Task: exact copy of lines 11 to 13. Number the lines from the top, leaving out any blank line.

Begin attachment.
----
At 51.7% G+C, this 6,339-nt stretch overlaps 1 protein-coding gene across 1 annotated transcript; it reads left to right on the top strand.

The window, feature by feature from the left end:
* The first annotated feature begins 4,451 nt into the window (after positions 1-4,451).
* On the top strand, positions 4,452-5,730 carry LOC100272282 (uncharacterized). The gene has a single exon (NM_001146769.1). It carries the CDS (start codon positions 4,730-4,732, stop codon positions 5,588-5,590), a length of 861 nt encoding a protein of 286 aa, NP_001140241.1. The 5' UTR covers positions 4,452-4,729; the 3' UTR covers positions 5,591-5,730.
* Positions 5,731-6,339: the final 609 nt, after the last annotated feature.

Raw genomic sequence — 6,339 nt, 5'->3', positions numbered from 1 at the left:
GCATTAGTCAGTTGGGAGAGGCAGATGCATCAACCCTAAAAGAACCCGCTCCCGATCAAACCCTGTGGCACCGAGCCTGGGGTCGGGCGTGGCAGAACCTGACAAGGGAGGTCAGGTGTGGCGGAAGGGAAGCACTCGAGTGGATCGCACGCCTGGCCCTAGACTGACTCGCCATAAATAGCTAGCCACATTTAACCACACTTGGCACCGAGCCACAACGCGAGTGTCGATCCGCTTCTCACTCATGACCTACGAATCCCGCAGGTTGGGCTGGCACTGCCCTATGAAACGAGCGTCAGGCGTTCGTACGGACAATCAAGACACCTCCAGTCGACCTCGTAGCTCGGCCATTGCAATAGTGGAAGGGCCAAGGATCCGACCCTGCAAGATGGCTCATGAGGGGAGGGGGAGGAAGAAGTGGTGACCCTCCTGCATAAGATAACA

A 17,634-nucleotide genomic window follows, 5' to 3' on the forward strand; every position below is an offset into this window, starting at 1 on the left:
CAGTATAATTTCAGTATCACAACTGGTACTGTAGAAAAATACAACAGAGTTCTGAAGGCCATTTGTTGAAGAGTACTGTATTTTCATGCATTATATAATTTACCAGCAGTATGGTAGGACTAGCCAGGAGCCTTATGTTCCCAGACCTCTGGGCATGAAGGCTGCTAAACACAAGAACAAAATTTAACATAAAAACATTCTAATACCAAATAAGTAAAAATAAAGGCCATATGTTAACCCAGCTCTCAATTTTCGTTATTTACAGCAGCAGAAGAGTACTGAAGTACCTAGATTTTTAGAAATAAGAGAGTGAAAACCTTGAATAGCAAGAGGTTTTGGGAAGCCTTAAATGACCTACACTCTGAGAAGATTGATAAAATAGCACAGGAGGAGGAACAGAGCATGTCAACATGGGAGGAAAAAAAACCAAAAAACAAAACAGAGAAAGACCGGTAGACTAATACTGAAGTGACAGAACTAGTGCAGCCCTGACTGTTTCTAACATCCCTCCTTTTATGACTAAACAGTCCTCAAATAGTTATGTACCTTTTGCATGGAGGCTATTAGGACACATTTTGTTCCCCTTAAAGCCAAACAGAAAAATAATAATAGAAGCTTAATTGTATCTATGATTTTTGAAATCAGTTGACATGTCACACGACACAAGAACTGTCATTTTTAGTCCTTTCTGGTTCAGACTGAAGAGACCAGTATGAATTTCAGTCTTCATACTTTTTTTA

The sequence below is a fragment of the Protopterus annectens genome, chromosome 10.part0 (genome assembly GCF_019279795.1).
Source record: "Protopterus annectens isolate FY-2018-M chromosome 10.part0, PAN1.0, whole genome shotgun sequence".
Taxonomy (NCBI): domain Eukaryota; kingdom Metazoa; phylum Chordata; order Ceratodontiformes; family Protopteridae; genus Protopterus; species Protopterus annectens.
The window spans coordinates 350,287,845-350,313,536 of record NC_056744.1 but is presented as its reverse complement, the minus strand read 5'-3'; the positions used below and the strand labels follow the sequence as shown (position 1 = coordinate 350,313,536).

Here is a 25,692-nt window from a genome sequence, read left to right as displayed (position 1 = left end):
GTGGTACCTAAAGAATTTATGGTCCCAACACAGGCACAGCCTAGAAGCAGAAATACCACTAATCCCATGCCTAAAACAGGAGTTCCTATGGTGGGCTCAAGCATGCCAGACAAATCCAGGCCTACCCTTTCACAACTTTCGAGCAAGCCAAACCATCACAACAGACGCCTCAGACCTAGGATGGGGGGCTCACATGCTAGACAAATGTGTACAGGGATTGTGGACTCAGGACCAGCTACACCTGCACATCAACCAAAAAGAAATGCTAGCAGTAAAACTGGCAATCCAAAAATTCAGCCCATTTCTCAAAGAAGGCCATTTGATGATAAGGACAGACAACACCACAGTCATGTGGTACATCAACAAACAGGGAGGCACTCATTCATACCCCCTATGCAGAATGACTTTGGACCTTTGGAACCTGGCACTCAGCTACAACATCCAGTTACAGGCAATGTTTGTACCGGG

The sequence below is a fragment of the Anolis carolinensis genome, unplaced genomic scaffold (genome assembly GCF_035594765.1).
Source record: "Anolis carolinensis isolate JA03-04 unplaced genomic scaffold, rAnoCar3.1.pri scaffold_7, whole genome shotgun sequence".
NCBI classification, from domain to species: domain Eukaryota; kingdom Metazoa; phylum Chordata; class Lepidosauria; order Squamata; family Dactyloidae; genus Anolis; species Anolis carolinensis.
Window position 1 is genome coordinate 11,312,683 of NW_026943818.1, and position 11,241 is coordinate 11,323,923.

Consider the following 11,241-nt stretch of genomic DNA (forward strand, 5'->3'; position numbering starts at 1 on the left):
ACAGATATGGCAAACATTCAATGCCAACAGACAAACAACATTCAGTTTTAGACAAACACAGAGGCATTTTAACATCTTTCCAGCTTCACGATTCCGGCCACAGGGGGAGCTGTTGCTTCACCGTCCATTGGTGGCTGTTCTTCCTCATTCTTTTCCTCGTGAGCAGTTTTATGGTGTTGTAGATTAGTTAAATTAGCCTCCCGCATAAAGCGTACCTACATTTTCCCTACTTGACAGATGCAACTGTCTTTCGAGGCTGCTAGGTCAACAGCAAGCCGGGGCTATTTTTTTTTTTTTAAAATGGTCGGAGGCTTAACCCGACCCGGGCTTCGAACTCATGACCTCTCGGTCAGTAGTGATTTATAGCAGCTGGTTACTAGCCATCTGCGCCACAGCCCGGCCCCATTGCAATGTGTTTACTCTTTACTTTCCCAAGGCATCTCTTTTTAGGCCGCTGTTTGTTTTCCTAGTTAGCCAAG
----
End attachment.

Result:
Source record: "Protopterus annectens isolate FY-2018-M chromosome 10.part0, PAN1.0, whole genome shotgun sequence".
Taxonomy (NCBI): domain Eukaryota; kingdom Metazoa; phylum Chordata; order Ceratodontiformes; family Protopteridae; genus Protopterus; species Protopterus annectens.
The window spans coordinates 350,287,845-350,313,536 of record NC_056744.1 but is presented as its reverse complement, the minus strand read 5'-3'; the positions used below and the strand labels follow the sequence as shown (position 1 = coordinate 350,313,536).